Poor Sleep Habits Affect College Life, Performance

Time in college is a time for big change in daily living and establishing good habits, especially good sleep habits, often becomes less important than keeping up with studies and partying.  However, a recent study, conducted by a graduate student, emphasizes the value a good night’s sleep and a well-established sleep routine have on academic performance, emotional well-being, and even a student’s driving abilities.

Central Michigan University graduate student LeAnne Forquer had concerns over her own erratic sleeping habits and turned to her psychology professor, Carl Johnson, to conduct a study of the sleep habits of more than 300 students, from college freshmen to graduate students like herself.  Three sleep-related issues were of particular concern – taking 30 minutes or longer to fall asleep, waking more than once a night for five or more nights per week, and consistent bed- and wake times throughout the week, including weekends.

Forquer, who is now a member of the faculty of the psychology department at Delta State University in Cleveland, Mississippi, published the findings of her study in the Journal of American College Health.  Her findings reveal that about a third of all college students report taking more than 30 minutes to fall asleep and 43% routinely wake up more than once during a night.  Staying awake later and sleeping in longer on weekends is an almost universal practice among college students although it disrupts the body’s circadian rhythm, a 24-hour sleep-wake cycle that governs optimum quality of sleep and daytime performance.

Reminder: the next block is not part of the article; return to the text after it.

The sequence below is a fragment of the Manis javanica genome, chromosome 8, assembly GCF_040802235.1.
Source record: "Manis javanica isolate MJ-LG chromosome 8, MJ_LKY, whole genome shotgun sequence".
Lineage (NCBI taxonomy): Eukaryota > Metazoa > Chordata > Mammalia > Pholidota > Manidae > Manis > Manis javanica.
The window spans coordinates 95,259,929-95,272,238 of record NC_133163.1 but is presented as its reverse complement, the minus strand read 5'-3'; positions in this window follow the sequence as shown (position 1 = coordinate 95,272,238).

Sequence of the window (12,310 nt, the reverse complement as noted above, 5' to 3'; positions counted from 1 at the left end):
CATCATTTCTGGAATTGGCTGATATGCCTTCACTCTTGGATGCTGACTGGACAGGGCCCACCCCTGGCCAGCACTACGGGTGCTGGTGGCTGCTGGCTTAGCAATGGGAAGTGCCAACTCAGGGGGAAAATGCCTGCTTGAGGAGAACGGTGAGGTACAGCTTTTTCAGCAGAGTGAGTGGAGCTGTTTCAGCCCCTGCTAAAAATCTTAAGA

Sleep studies indicate college students are some of the most sleep-deprived Americans even though lack of quality sleep time reduces academic performance and makes it harder to maintain attention.  Driving skills are impaired due to lack of sleep, too, leading to excessive accidents for people of this age group.  Depression and behavioral issues are also associated with sleep deprivation.

Forquer feels so strongly that students could benefit from better sleeping habits during college years that she includes it in the introductory psychology course she teaches at Delta State.